Powers Of Attorney

Burlington Estate Planning Attorneys

The term power of attorney refers to a legal document that appoints another individual to act in one's place with regard to his/her financial affairs. The document can be limited to one specific act or circumstance or can be general and long-lasting in scope. One can elect that the power of attorney take effect immediately, or later upon disability or incapacitation.

Failing to have a power of attorney in place can be disastrous. If you do not have powers of attorney at the time you become disabled, and you do not have the capacity to create one at that time, court intervention will likely be necessary. An individual wishing to act on your behalf at that point would likely be required to file an application with the court to be appointed as your conservator or guardian. This process can be time-consuming, stressful and expensive. It is also possible that the wrong person could take control of your affairs, undermining your wishes or depleting your assets.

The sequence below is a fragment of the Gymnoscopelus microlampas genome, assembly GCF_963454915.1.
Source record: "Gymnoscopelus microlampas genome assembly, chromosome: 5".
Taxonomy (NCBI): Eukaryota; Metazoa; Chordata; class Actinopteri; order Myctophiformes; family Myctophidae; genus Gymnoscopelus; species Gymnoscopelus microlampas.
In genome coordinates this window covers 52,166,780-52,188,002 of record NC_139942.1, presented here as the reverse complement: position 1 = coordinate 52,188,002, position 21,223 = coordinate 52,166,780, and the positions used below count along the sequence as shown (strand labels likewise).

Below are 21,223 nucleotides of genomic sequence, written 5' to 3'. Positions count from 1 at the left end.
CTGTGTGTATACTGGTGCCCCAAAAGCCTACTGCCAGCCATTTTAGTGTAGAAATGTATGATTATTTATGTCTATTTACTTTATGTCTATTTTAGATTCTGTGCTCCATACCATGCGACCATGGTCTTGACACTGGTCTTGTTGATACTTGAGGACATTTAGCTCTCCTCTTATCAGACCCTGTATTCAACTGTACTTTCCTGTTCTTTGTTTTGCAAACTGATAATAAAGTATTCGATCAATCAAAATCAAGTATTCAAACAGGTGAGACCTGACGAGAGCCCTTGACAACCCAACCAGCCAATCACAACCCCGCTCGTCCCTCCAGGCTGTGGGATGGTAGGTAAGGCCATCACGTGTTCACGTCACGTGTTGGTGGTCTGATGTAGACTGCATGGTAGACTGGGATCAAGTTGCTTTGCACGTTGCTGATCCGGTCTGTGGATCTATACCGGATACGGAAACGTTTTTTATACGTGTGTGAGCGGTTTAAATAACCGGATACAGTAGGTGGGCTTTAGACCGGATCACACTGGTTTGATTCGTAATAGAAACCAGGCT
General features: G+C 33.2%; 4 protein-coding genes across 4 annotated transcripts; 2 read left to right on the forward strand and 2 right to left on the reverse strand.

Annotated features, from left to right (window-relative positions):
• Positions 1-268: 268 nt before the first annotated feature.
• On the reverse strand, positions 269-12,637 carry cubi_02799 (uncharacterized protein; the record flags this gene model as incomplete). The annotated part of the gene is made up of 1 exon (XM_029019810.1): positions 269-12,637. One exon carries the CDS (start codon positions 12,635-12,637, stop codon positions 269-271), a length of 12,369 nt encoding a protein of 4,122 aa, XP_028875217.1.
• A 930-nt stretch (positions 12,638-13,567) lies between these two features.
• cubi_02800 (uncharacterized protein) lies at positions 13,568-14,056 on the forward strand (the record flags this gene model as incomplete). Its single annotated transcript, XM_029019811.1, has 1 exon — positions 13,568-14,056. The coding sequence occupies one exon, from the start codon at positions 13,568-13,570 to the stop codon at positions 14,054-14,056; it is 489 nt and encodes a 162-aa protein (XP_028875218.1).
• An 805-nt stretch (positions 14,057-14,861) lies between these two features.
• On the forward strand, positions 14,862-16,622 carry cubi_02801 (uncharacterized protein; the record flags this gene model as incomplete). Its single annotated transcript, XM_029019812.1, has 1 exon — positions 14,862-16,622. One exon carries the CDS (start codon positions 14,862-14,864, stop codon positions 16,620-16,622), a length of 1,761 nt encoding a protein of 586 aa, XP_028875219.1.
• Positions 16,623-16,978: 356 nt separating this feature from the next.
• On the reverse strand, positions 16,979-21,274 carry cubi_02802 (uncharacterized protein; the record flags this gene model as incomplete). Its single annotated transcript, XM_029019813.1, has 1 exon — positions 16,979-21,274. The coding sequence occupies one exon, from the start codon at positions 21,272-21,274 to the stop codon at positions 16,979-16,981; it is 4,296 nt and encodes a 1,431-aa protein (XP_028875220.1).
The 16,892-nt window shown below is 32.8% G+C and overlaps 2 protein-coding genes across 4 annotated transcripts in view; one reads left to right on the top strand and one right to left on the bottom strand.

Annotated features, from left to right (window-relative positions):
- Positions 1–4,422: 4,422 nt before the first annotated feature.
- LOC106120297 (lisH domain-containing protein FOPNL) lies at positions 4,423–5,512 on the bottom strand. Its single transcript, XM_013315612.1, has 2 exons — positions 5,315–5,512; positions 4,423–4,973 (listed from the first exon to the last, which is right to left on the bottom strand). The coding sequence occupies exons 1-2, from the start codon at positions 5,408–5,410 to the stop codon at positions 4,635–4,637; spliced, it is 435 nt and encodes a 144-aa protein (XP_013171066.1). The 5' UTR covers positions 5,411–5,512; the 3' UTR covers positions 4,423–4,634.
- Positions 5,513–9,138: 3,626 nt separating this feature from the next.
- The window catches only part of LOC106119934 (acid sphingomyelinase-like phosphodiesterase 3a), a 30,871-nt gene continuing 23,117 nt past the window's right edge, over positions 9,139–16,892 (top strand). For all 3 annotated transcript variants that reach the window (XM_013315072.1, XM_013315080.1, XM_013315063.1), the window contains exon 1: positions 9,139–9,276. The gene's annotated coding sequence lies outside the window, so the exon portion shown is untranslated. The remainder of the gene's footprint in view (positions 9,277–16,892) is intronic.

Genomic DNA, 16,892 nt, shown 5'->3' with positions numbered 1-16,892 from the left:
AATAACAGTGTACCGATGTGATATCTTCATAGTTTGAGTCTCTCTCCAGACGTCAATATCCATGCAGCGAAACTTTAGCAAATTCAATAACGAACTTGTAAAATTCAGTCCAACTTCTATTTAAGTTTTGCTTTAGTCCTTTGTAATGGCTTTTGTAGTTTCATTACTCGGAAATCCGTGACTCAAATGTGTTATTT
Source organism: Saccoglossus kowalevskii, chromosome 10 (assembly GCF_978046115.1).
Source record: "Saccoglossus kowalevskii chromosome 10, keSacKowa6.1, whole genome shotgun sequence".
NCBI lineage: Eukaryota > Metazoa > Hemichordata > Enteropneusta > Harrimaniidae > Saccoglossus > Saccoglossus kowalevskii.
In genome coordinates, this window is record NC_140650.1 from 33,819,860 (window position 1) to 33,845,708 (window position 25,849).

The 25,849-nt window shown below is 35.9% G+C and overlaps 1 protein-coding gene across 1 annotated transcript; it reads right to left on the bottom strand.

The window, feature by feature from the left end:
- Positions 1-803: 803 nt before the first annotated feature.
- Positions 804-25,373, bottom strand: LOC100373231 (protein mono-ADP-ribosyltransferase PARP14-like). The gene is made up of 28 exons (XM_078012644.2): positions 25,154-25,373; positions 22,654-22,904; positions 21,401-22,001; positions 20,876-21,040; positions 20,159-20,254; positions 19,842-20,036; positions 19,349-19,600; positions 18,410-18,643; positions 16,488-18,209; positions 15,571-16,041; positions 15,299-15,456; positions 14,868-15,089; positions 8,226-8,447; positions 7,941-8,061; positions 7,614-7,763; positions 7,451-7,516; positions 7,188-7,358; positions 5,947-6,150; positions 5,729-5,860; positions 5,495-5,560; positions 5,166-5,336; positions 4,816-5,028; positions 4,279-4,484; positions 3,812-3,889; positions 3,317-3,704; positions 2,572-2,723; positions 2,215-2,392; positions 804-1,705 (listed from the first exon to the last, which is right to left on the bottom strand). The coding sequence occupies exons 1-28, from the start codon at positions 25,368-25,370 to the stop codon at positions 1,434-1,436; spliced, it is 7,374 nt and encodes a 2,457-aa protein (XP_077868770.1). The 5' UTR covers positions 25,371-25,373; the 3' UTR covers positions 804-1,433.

Proactive Steps To Protect Your Interests

A power of attorney can be revoked at any time as long as you have the mental capacity to do so. A power of attorney terminates at death, at which time your will and/or your appointed representative determines what happens with your estate.

In conjunction with the preparation of your power of attorney, you should consider other basic estate planning documents such as a will and living will (advance directive). The knowledgeable lawyers of Smith Magram Michaud Colonna, P.C., can help you put these important plans in place in a thorough but cost-effective manner.

Contact our Burlington law office today to set up a free consultation to discuss your estate planning needs. The initial consultation is free regardless of the value of your estate. Call 800-661-8309 or fill out our online form and we will respond soon.